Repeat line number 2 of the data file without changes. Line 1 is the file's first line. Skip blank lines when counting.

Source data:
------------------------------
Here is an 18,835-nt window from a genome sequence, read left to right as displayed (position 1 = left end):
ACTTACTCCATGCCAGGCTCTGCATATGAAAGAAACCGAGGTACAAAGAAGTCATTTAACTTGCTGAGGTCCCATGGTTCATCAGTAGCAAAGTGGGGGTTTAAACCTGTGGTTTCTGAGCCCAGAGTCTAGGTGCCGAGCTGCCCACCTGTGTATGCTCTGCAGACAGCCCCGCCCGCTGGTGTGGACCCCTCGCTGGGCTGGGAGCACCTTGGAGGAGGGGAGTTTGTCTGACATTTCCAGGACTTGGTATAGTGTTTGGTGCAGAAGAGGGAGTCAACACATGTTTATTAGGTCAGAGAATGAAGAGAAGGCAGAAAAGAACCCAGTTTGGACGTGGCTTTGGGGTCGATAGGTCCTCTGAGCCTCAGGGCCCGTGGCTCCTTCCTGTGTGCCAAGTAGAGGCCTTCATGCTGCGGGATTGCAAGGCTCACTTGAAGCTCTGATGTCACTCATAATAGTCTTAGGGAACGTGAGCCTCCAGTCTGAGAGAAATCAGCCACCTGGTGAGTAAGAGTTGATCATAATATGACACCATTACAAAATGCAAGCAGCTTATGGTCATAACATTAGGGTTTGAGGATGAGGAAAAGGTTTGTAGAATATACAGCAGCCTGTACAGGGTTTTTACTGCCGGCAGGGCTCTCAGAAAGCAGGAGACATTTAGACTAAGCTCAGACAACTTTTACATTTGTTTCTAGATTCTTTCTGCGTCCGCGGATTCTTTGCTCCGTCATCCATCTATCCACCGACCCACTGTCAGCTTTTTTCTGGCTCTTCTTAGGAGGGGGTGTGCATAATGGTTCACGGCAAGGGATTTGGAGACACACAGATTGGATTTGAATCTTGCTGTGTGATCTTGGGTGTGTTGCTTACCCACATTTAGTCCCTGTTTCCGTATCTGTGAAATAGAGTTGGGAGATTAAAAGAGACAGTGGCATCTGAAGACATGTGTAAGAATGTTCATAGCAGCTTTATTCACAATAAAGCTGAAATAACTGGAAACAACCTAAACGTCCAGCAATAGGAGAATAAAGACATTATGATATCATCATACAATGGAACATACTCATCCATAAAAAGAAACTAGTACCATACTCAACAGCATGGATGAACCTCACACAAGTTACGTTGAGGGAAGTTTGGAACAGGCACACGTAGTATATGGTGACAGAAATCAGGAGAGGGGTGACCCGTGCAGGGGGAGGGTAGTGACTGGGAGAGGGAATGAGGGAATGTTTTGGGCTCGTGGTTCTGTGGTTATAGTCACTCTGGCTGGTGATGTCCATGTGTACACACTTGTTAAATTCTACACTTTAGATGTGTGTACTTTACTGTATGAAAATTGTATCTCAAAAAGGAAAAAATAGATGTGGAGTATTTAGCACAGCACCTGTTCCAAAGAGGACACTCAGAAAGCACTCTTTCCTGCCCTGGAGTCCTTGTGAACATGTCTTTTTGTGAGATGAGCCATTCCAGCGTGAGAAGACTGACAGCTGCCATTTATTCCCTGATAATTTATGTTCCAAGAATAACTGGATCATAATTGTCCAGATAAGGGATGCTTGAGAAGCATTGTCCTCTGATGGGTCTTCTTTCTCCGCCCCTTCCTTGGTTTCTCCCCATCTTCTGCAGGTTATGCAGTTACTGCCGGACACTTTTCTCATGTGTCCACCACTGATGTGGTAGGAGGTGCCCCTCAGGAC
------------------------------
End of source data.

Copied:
ACTTACTCCATGCCAGGCTCTGCATATGAAAGAAACCGAGGTACAAAGAAGTCATTTAACTTGCTGAGGTCCCATGGTTCATCAGTAGCAAAGTGGGGGTTTAAACCTGTGGTTTCTGAGCCCAGAGTCTAGGTGCCGAGCTGCCCACCTGTGTATGCTCTGCAGACAGCCCCGCCCGCTGGTGTGGACCCCTCGCTGGGCTGGGAGCACCTTGGAGGAGGGGAGTTTGTCTGACATTTCCAGGACTTGGTATAGTGTTTGGTGCAGAAGAGGGAGTCAACACATGTTTATTAGGTCAGAGAATGAAGAGAAGGCAGAAAAGAACCCAGTTTGGACGTGGCTTTGGGGTCGATAGGTCCTCTGAGCCTCAGGGCCCGTGGCTCCTTCCTGTGTGCCAAGTAGAGGCCTTCATGCTGCGGGATTGCAAGGCTCACTTGAAGCTCTGATGTCACTCATAATAGTCTTAGGGAACGTGAGCCTCCAGTCTGAGAGAAATCAGCCACCTGGTGAGTAAGAGTTGATCATAATATGACACCATTACAAAATGCAAGCAGCTTATGGTCATAACATTAGGGTTTGAGGATGAGGAAAAGGTTTGTAGAATATACAGCAGCCTGTACAGGGTTTTTACTGCCGGCAGGGCTCTCAGAAAGCAGGAGACATTTAGACTAAGCTCAGACAACTTTTACATTTGTTTCTAGATTCTTTCTGCGTCCGCGGATTCTTTGCTCCGTCATCCATCTATCCACCGACCCACTGTCAGCTTTTTTCTGGCTCTTCTTAGGAGGGGGTGTGCATAATGGTTCACGGCAAGGGATTTGGAGACACACAGATTGGATTTGAATCTTGCTGTGTGATCTTGGGTGTGTTGCTTACCCACATTTAGTCCCTGTTTCCGTATCTGTGAAATAGAGTTGGGAGATTAAAAGAGACAGTGGCATCTGAAGACATGTGTAAGAATGTTCATAGCAGCTTTATTCACAATAAAGCTGAAATAACTGGAAACAACCTAAACGTCCAGCAATAGGAGAATAAAGACATTATGATATCATCATACAATGGAACATACTCATCCATAAAAAGAAACTAGTACCATACTCAACAGCATGGATGAACCTCACACAAGTTACGTTGAGGGAAGTTTGGAACAGGCACACGTAGTATATGGTGACAGAAATCAGGAGAGGGGTGACCCGTGCAGGGGGAGGGTAGTGACTGGGAGAGGGAATGAGGGAATGTTTTGGGCTCGTGGTTCTGTGGTTATAGTCACTCTGGCTGGTGATGTCCATGTGTACACACTTGTTAAATTCTACACTTTAGATGTGTGTACTTTACTGTATGAAAATTGTATCTCAAAAAGGAAAAAATAGATGTGGAGTATTTAGCACAGCACCTGTTCCAAAGAGGACACTCAGAAAGCACTCTTTCCTGCCCTGGAGTCCTTGTGAACATGTCTTTTTGTGAGATGAGCCATTCCAGCGTGAGAAGACTGACAGCTGCCATTTATTCCCTGATAATTTATGTTCCAAGAATAACTGGATCATAATTGTCCAGATAAGGGATGCTTGAGAAGCATTGTCCTCTGATGGGTCTTCTTTCTCCGCCCCTTCCTTGGTTTCTCCCCATCTTCTGCAGGTTATGCAGTTACTGCCGGACACTTTTCTCATGTGTCCACCACTGATGTGGTAGGAGGTGCCCCTCAGGAC